Party Arty

There are many pros to hosting events in art galleries. In addition to supporting the arts and cultural community and showcasing artists, galleries are typically elegant, blank canvases, usually white and bright with flattering lighting. On-site artwork makes for awesome décor and Instagram-worthy backdrops.

The Art Gallery of Ontario and The Power Plant have paved the way for staging arty parties with highly visual components. Here’s a look at five new Toronto art galleries to consider for hosting private and public events:


A Major Unveiling

Gallery: The Museum of Contemporary Art Toronto (MOCA) in the Junction Triangle area.

Art Focus: Canadian and international contemporary art and cultural practices that engage conversation and address issues and themes relevant to our times.

The Space: After moving from Queen West three years ago, MOCA re-opened in September in its new forever home, occupying the first five floors of the 10-storey Tower Automotive Building located in this artsy community hub. Spanning over 55,000 sq. ft., the space beautifully retains the building’s century-old industrial vibe with replicas of its original windows, polished concrete floors and signature “mushroom” pillars.

Host Here: Currently, the main floor and lobby are the staging grounds for events of up to 200 guests. The 5th floor will open soon to events, providing a smaller space for talks and intimate receptions for up to 60 people. It comes with its own kitchen and back-of-house area. From May to August, the 2nd floor will also be available for events like weddings of up to 220 guests.

Amenities: A dedicated kitchen prep space is in the basement. In addition to two passenger elevators, there’s a freight elevator that services floors 1 to 3.

Value-add: Evening buyouts open the door to night-at-the-museum experiences with all exhibit floors open for exploration. Guided tours are also available to private events.

Taglialatella Galleries

Pop Art

Gallery: In partnership with INK Entertainment, Taglialatella Galleries is now part of the Yorkville scene as the first Canadian location for the renowned art gallery. Founded in 1978, the gallery also has locations in New York, Palm Beach and Paris.

Art Focus: Contemporary and modern art showcases the ultra-cool, iconic work of renowned pop and street artists including Banksy, Mr. Brainwash, Jeff Koons, Andy Warhol, and more.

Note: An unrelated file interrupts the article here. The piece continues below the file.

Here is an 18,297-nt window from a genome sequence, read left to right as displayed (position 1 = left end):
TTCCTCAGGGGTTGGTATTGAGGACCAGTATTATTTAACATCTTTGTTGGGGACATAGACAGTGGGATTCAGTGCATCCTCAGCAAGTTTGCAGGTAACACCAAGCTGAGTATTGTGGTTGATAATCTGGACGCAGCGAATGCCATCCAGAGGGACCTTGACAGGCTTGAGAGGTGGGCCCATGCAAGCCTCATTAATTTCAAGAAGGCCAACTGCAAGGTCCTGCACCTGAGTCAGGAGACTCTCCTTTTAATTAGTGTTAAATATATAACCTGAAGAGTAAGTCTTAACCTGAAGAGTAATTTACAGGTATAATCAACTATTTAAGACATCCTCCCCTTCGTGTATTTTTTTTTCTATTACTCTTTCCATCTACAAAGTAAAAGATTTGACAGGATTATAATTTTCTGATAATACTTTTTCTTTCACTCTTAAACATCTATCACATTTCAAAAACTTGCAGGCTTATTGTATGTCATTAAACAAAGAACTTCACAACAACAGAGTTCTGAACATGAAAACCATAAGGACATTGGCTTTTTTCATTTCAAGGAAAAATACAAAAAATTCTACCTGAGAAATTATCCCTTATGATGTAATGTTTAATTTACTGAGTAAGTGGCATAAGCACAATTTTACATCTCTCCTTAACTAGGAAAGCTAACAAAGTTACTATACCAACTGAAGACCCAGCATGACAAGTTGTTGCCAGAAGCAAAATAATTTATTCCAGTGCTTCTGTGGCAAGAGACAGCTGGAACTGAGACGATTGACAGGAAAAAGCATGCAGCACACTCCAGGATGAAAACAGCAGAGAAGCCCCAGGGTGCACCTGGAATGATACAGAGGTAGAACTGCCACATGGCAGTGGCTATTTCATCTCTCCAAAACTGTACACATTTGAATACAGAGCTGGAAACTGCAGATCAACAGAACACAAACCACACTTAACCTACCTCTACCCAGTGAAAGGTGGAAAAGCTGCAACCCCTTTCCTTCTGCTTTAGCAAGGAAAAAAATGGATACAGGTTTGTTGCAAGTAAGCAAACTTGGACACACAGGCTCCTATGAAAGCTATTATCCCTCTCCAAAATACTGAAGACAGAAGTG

The Space: A 925-sq.-ft. open concept room is divided between two levels. The gallery has a standing capacity of 56 in the lower space and 15 in the upper area.

Host Here: Cocktail parties work best in the gallery, which has the ability to utilize the two levels in different ways. Interior walls can be reconfigured to create a customized event space.

Amenities: A shared lobby connects the gallery to Sofia, INK’s latest restaurant-lounge. Pull the highly-stylized fine-dining restaurant into event action. Red velvet seating, mirrored pillars, white chandeliers and its own curated collection of art for sale make for a striking setting. Use it for post-gallery tour receptions, seated dining or for catering. The resto seats 150, including a semi-private dining area for 24, with additional space in the bar and on two patios. Both gallery and restaurant are available for private buy-out.

Value-add: The pop and street art genre is typically bold, colourful and extremely popular today, especially with millennials and younger crowds. Toronto’s Taglialatella Galleries’ director is available to act as host/subject matter expert and speak with guests about the featured works and the contemporary art world.

Kandy Gallery Toronto

Picture Perfect

Gallery: Kandy Gallery at Hotel X Toronto, located on the grounds of Exhibition Place. It’s the second Kandy Gallery in Canada; a third is set to open soon in Dallas.

Art Focus: The gallery is home to the awe-inspiring landscape and panoramic photography of professional lens-man Neil Dankoff. The Toronto-based artist’s work is also on display throughout the hotel, a commission of 800 original photographs, the largest fine-arts transaction in Canada.